A federal judge in Reno, Nevada has tossed a portion of Tesla’s lawsuit against Martin Tripp, a former employee, in which the electric car maker claimed its market value shrunk by $167 million as a result of his stealing and then leaking proprietary data to a media outlet.
Chief Judge Miranda Du ruled Tesla failed to show that Tripp’s disclosure of the company’s confidential information directly affected its market value, Reuters reported. However, Du let stand Tesla’s claims that Tripp’s alleged unauthorized use of data might have violated a Nevada computer crimes law, justifying its request for punitive damages. It's not clear if the hacker acted alone or with “any outside organizations.”
Du also dismissed Tripp’s defamation counterclaim in which he asserted that statements made by Tesla chief executive Elon Musk or Tesla’s communications staff were false and malicious. Tripp had worked as a process technician at Tesla’s Nevada Gigafactory for less than eight months company investigators confronted him.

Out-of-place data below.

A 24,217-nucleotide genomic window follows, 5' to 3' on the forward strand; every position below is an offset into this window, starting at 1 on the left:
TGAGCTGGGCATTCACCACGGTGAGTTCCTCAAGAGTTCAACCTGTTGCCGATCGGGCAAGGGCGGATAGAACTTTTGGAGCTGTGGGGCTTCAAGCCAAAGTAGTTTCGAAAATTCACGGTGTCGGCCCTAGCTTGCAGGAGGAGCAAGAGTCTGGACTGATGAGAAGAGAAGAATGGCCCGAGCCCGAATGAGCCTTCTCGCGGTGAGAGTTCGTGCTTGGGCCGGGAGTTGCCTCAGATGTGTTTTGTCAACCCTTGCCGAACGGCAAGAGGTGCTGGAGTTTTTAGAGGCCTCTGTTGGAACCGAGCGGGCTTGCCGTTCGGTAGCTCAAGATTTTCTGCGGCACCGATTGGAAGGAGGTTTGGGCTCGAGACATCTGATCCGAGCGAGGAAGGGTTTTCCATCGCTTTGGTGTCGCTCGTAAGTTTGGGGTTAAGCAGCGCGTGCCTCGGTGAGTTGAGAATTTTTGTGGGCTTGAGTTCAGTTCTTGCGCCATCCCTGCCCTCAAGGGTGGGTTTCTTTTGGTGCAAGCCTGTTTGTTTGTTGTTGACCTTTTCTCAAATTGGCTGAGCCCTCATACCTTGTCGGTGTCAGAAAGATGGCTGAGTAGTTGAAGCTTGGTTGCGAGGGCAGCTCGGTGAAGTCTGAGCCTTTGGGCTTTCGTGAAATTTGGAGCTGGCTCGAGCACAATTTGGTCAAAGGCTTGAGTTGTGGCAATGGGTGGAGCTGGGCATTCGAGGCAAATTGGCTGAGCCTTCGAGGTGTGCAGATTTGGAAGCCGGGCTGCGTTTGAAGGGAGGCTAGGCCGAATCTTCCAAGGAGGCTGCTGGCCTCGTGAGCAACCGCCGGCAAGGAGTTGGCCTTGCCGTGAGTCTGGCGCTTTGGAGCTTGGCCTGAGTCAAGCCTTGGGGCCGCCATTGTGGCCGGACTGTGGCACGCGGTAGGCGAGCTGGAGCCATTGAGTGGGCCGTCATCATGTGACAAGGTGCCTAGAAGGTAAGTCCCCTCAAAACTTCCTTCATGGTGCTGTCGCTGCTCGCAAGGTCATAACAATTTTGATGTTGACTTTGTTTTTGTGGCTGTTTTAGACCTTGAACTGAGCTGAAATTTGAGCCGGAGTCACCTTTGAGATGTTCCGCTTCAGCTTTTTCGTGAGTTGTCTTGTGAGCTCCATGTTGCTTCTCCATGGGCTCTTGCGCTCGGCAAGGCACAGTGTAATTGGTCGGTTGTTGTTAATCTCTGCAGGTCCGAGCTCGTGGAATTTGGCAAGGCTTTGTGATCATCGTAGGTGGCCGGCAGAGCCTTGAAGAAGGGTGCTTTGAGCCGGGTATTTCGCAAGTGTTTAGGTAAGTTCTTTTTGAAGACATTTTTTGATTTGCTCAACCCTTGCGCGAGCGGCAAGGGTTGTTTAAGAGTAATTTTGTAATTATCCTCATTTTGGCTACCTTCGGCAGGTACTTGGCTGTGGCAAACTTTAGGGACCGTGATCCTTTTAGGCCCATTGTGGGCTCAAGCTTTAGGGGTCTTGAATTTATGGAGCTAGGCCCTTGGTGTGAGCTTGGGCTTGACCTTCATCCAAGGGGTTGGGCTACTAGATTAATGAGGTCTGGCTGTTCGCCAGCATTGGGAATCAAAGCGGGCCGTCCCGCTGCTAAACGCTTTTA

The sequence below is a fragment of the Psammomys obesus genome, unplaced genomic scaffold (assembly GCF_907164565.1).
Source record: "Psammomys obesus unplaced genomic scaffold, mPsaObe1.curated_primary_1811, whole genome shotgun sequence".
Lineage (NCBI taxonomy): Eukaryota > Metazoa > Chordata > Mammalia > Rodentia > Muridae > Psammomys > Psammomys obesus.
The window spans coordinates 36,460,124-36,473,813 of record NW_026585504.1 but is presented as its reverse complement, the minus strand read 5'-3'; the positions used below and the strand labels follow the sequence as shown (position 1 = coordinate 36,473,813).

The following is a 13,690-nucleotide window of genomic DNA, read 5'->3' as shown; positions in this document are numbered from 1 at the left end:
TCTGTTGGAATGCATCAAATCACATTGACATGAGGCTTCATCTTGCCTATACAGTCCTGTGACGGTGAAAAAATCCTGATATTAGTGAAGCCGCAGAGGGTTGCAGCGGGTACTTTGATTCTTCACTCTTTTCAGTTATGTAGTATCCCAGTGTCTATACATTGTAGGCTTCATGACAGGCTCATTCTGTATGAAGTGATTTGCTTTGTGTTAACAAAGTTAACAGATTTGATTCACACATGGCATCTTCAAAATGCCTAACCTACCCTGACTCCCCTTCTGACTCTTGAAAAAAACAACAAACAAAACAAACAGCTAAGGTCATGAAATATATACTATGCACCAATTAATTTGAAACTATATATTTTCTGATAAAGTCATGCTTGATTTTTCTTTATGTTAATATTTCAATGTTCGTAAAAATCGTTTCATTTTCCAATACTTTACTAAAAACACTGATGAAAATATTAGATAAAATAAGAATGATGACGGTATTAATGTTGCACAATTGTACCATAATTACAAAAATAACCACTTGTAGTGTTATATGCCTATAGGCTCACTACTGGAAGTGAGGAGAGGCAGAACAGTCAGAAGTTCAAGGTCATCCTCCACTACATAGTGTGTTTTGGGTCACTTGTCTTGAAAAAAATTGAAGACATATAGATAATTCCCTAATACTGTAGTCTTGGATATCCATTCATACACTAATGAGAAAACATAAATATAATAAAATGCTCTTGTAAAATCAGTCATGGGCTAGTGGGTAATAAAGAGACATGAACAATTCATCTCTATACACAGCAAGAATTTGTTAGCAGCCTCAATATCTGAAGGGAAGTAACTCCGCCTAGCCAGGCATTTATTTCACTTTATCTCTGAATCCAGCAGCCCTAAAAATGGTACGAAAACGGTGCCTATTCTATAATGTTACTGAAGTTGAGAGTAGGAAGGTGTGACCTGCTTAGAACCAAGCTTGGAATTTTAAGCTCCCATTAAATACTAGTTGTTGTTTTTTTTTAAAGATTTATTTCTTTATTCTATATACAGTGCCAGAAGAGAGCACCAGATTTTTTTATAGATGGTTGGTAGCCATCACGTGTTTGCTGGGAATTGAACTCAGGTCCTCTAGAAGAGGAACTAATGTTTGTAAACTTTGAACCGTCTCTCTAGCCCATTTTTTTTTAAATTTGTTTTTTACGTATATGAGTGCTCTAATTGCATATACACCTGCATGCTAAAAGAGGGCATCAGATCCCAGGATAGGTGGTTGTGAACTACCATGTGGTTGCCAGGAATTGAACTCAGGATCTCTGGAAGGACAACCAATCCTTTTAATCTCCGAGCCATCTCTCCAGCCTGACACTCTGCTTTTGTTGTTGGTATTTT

Last June, Tesla sued Tripp, claiming he wrote code to break into its manufacturing operating system and subsequently transmitted “several gigabytes” of confidential and trade secret information to outsiders, the company claims. Tripp said he was a whistleblower who was dismayed by the company’s practices, in one instance charging that punctured battery cells had been used in some Tesla Model 3 cars.
The lawsuit, which was filed in U.S. District Court in Nevada, alleges that Tripp sent “dozens” of confidential photographs and a video of Tesla’s manufacturing systems to unidentified third parties. The complaint specifically states that as part of his job Tripp had access to proprietary information, including “certain facets of the manufacturing process for the company’s battery module.”
Tripp had apparently been on the job as a process technician at Tesla’s Nevada Gigafactory less than eight months before he was confronted by company investigators.